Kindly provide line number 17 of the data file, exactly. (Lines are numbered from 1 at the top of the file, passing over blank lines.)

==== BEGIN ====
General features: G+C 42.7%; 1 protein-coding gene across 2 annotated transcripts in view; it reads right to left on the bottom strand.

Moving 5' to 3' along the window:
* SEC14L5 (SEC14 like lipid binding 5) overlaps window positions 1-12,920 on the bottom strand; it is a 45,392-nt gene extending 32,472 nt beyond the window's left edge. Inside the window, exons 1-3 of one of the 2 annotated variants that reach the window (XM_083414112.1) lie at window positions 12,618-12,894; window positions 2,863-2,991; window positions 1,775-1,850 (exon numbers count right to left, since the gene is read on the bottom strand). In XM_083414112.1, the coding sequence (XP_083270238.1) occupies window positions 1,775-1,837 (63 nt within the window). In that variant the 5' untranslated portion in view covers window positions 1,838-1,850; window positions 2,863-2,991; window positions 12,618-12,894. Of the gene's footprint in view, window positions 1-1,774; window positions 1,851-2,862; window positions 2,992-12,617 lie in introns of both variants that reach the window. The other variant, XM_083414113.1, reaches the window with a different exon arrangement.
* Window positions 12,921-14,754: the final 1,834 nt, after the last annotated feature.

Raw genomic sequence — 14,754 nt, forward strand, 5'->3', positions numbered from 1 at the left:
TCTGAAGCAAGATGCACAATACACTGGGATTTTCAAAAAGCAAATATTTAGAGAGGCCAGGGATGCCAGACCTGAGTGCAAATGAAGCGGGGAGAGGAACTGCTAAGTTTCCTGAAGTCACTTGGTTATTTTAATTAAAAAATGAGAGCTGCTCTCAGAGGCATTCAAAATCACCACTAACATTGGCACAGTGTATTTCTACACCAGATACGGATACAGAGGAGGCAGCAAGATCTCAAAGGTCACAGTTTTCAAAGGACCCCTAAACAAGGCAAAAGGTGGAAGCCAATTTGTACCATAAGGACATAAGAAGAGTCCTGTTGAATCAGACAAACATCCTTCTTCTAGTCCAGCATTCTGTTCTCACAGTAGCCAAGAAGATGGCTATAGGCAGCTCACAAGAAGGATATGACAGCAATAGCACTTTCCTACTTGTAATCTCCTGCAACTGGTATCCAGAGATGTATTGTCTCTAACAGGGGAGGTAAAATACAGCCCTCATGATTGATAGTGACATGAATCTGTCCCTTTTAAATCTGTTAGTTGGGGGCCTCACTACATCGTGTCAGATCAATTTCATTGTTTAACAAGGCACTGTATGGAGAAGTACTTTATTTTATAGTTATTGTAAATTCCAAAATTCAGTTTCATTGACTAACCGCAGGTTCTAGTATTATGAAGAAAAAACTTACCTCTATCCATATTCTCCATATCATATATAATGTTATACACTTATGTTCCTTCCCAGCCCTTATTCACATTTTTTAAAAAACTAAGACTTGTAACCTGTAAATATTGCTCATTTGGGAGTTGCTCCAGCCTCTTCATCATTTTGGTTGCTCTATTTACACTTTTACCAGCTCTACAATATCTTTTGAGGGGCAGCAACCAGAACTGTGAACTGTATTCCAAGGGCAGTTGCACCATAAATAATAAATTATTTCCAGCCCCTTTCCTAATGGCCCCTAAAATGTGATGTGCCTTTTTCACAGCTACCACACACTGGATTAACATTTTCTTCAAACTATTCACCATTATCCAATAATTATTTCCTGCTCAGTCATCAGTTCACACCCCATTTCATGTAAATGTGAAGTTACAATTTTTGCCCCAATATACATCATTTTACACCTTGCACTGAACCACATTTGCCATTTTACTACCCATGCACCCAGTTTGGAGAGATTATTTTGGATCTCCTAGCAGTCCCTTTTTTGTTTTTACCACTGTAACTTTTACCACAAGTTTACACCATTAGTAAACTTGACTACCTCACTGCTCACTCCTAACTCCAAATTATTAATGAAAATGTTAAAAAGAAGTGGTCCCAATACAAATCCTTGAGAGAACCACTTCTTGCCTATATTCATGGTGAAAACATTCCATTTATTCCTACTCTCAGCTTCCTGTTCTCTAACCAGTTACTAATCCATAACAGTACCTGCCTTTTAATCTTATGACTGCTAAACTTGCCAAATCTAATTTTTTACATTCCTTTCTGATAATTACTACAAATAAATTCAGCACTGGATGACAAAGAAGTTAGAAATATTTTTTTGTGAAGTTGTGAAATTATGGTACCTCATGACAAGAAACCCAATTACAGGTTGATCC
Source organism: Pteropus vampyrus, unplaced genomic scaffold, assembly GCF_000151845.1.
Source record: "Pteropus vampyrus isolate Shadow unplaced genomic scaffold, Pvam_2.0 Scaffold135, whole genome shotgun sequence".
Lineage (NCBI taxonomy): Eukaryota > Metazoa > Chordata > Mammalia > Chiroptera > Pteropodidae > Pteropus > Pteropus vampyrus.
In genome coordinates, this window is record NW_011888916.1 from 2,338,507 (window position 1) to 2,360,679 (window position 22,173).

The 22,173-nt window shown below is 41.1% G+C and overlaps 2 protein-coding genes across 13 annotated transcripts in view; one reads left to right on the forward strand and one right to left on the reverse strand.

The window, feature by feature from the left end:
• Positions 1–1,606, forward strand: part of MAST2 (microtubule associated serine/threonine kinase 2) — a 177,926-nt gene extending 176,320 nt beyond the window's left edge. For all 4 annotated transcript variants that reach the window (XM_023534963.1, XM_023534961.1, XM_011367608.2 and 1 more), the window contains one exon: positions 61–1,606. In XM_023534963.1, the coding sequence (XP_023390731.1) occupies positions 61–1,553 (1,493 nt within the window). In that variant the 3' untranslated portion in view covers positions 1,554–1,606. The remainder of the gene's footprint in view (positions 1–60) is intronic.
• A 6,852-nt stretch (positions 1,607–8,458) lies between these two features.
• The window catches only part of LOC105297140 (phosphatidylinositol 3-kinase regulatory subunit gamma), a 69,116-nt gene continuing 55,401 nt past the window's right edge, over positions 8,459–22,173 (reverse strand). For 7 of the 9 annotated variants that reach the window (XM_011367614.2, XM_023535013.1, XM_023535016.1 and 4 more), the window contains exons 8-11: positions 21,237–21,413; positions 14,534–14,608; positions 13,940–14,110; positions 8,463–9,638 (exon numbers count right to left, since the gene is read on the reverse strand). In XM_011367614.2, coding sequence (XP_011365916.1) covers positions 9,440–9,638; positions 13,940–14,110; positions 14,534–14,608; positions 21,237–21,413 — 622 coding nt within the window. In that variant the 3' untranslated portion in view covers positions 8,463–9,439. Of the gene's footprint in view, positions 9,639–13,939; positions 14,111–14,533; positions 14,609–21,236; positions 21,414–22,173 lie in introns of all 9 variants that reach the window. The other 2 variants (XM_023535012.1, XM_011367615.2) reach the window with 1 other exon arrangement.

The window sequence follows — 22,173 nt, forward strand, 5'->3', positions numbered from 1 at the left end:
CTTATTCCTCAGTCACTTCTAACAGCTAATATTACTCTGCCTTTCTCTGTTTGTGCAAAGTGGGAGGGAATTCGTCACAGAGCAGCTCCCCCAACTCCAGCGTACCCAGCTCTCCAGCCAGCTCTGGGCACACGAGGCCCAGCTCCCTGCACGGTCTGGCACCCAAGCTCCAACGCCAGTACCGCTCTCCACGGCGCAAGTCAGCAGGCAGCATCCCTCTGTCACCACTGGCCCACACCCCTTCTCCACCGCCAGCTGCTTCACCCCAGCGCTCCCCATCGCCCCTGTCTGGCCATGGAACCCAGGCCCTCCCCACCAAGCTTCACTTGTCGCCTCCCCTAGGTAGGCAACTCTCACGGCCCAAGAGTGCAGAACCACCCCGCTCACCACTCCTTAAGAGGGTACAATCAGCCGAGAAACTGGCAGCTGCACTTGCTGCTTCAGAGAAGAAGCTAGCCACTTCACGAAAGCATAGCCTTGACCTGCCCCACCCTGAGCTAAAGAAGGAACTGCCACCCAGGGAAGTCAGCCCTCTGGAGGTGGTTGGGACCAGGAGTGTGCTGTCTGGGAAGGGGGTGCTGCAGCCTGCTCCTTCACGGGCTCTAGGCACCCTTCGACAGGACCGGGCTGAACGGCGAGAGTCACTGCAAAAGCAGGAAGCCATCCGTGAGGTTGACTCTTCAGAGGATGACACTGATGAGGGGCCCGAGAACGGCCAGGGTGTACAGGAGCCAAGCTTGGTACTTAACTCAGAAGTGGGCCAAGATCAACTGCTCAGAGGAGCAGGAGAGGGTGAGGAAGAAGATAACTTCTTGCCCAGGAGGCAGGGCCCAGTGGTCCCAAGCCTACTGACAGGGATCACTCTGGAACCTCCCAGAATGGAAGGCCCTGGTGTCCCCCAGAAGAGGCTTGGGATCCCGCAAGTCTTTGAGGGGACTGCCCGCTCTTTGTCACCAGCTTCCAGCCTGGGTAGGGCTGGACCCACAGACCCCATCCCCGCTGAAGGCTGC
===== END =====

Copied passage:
CTTATTCCTCAGTCACTTCTAACAGCTAATATTACTCTGCCTTTCTCTGTTTGTGCAAAGTGGGAGGGAATTCGTCACAGAGCAGCTCCCCCAACTCCAGCGTACCCAGCTCTCCAGCCAGCTCTGGGCACACGAGGCCCAGCTCCCTGCACGGTCTGGCACCCAAGCTCCAACGCCAGTACCGCTCTCCACGGCGCAAGTCAGCAGGCAGCATCCCTCTGTCACCACTGGCCCACACCCCTTCTCCACCGCCAGCTGCTTCACCCCAGCGCTCCCCATCGCCCCTGTCTGGCCATGGAACCCAGGCCCTCCCCACCAAGCTTCACTTGTCGCCTCCCCTAGGTAGGCAACTCTCACGGCCCAAGAGTGCAGAACCACCCCGCTCACCACTCCTTAAGAGGGTACAATCAGCCGAGAAACTGGCAGCTGCACTTGCTGCTTCAGAGAAGAAGCTAGCCACTTCACGAAAGCATAGCCTTGACCTGCCCCACCCTGAGCTAAAGAAGGAACTGCCACCCAGGGAAGTCAGCCCTCTGGAGGTGGTTGGGACCAGGAGTGTGCTGTCTGGGAAGGGGGTGCTGCAGCCTGCTCCTTCACGGGCTCTAGGCACCCTTCGACAGGACCGGGCTGAACGGCGAGAGTCACTGCAAAAGCAGGAAGCCATCCGTGAGGTTGACTCTTCAGAGGATGACACTGATGAGGGGCCCGAGAACGGCCAGGGTGTACAGGAGCCAAGCTTGGTACTTAACTCAGAAGTGGGCCAAGATCAACTGCTCAGAGGAGCAGGAGAGGGTGAGGAAGAAGATAACTTCTTGCCCAGGAGGCAGGGCCCAGTGGTCCCAAGCCTACTGACAGGGATCACTCTGGAACCTCCCAGAATGGAAGGCCCTGGTGTCCCCCAGAAGAGGCTTGGGATCCCGCAAGTCTTTGAGGGGACTGCCCGCTCTTTGTCACCAGCTTCCAGCCTGGGTAGGGCTGGACCCACAGACCCCATCCCCGCTGAAGGCTGC